Reflective practice in portfolio development: Perceptions of fourth-year nursing students at the University of the Western Cape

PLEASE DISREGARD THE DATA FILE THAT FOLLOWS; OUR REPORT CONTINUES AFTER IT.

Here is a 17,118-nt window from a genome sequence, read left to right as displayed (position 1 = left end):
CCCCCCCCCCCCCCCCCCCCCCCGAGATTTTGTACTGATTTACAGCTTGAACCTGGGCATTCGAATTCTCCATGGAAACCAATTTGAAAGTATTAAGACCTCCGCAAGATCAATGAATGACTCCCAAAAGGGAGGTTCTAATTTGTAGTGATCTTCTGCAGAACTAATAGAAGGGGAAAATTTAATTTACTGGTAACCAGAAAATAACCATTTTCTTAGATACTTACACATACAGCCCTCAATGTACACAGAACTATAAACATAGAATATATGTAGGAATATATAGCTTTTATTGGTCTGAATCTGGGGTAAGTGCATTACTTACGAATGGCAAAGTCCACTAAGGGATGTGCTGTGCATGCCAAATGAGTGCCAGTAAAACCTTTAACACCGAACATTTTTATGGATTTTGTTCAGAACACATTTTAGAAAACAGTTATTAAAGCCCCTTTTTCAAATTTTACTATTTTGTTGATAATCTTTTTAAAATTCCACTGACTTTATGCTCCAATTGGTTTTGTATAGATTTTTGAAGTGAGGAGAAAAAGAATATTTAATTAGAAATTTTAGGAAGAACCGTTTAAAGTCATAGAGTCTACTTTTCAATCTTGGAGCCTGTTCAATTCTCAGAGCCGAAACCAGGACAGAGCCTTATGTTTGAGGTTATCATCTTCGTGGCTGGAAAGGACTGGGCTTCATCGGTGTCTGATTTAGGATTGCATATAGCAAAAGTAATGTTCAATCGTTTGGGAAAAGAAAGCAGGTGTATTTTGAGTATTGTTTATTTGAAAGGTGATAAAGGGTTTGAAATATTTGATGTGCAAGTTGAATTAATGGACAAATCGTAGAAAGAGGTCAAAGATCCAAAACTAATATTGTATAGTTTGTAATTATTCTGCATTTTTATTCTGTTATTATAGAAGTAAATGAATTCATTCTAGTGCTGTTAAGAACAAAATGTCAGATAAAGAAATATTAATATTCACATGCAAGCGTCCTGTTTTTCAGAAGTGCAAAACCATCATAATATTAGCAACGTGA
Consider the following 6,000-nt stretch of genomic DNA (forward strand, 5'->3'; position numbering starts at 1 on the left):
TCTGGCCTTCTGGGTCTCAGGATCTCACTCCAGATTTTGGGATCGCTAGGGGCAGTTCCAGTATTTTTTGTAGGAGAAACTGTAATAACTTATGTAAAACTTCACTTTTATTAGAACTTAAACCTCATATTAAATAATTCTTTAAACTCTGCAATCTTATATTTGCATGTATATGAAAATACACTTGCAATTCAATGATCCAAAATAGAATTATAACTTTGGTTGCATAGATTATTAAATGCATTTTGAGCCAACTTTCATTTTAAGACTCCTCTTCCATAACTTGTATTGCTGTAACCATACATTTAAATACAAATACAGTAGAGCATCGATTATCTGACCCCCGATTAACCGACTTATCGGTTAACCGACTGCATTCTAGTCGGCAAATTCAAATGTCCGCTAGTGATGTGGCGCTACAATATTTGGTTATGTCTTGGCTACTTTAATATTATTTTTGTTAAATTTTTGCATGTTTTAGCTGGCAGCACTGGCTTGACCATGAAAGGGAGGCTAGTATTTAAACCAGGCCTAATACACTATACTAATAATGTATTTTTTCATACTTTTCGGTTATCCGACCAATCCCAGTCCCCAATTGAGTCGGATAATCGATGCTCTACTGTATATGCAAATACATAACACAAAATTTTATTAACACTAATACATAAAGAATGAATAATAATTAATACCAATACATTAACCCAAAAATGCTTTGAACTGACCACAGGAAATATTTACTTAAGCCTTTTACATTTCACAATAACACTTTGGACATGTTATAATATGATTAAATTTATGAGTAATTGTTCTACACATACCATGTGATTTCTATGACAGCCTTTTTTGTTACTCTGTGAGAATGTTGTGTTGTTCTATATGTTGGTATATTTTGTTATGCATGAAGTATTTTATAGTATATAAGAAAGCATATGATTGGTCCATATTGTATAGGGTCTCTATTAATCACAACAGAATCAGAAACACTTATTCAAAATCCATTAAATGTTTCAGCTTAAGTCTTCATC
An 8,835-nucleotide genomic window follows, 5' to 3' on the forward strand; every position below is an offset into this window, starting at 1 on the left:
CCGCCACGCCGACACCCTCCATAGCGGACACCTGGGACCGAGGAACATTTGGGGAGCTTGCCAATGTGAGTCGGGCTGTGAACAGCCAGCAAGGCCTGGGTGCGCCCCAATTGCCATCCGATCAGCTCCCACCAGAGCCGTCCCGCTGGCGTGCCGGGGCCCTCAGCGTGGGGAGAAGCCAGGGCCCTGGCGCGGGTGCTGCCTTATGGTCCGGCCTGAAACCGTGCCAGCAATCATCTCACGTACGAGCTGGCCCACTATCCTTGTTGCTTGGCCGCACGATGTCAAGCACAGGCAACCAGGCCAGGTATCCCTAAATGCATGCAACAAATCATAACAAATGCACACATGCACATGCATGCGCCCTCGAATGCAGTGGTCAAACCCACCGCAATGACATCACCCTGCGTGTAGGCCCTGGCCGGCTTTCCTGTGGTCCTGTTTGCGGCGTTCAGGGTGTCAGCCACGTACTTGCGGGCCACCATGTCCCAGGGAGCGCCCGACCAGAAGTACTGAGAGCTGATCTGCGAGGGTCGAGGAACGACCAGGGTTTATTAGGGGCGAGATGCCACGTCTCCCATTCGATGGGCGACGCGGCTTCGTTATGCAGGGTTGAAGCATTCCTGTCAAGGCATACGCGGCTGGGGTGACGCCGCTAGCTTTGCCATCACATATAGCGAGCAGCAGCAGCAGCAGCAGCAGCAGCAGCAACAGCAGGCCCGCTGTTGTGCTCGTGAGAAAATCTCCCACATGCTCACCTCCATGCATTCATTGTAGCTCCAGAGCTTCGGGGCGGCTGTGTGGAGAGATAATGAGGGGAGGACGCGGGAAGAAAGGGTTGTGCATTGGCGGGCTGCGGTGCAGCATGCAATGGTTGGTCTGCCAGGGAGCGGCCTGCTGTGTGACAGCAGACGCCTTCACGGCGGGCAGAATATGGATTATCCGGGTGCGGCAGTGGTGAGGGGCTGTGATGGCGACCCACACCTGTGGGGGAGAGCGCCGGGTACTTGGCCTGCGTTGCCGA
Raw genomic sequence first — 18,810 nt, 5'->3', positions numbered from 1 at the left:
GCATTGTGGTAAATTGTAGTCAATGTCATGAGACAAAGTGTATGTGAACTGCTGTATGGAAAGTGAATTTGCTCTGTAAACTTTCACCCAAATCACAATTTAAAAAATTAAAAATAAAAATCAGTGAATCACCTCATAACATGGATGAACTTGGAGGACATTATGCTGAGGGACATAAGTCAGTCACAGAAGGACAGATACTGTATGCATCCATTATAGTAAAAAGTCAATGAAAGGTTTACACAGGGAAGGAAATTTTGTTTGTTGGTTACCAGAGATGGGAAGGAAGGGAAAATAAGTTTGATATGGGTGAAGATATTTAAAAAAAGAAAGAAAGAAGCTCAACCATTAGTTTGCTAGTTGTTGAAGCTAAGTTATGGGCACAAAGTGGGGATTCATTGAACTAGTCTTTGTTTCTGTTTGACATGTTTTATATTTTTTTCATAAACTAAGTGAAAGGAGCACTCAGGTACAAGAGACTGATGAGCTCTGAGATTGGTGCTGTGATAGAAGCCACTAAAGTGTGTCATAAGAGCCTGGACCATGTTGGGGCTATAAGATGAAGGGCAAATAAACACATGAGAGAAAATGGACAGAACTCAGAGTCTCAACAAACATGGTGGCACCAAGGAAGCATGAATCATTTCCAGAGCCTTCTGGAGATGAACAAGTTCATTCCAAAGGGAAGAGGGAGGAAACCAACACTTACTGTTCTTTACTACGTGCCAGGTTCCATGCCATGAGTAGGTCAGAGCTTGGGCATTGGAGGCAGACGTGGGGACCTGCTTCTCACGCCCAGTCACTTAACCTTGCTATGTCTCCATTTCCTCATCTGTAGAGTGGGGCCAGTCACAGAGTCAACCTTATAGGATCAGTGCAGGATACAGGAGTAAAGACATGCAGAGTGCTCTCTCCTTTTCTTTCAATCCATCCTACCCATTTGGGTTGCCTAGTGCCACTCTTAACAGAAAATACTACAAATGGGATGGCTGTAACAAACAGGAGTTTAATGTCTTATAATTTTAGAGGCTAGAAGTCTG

Background: At the School of Nursing (SoN) of the University of the Western Cape (UWC) students (usually across all levels) carry out reflective practice when they compile a portfolio of evidence (PoE) to be submitted at the end of each semester. This contributes to their formative assessment. The PoE is a great assessment tool, although for various reasons it is often completed late by the students. Registered fourth-year nursing students were the sample population, because they have been actively involved in reflective practice through the process of compiling a PoE towards the end of every semester, and they have been doing this since their first year. In order to accomplish safe clinical judgements, nurses must be encouraged to become analytical and critical thinkers. Development of a PoE while reflecting on their clinical experiences is one of the strategies that can be used to enhance analytical and critical thinking among the students. Also, these learners carried out reflective practice, mostly on clinical activities that they were exposed to, and the PoE requirements and evidence are mostly clinically inclined (for example, incidents that they encountered, record of attendance at the clinical facilities). How the students perceive this process is important if they are to be encouraged to do reflective practice. Compilation of a PoE at an SoN of a university in the Western Cape requires and comprises a record of evidence that the learners put together and thereafter reflect upon. Objective: To describe the perceptions of fourth-year nursing students regarding reflective practice when compiling their PoE. Method: A qualitative design was used to explore the perceptions of registered fourth-year nursing students regarding their reflective practice when compiling their PoE. A purposive sampling method was employed, and three focus group discussion (FGD) sessions were held consisting of 6-8 participants per group. Data saturation was achieved at the third session. Tesch‟s method of data analysis was used. Ethical considerations were employed through the informed consent process, confidentiality, dependability, credibility of participants and appropriate handling and storage of the collected data and the tape recorder. Results: The results of this study show that through reflection the learners gained experience and professionalism from incidents that occurred and activities expected of them, mainly at the hospitals and classroom. Participants reflected on both good and bad experiences, and saw them as challenges preparing them for the future, bearing in mind that they had just about a month until commencing their Community Service Programme. For some of the participants the compilation of the PoE was a great teaching and learning strategy, as learning gaps were identified and it helped them improve their record-keeping and organisational skills.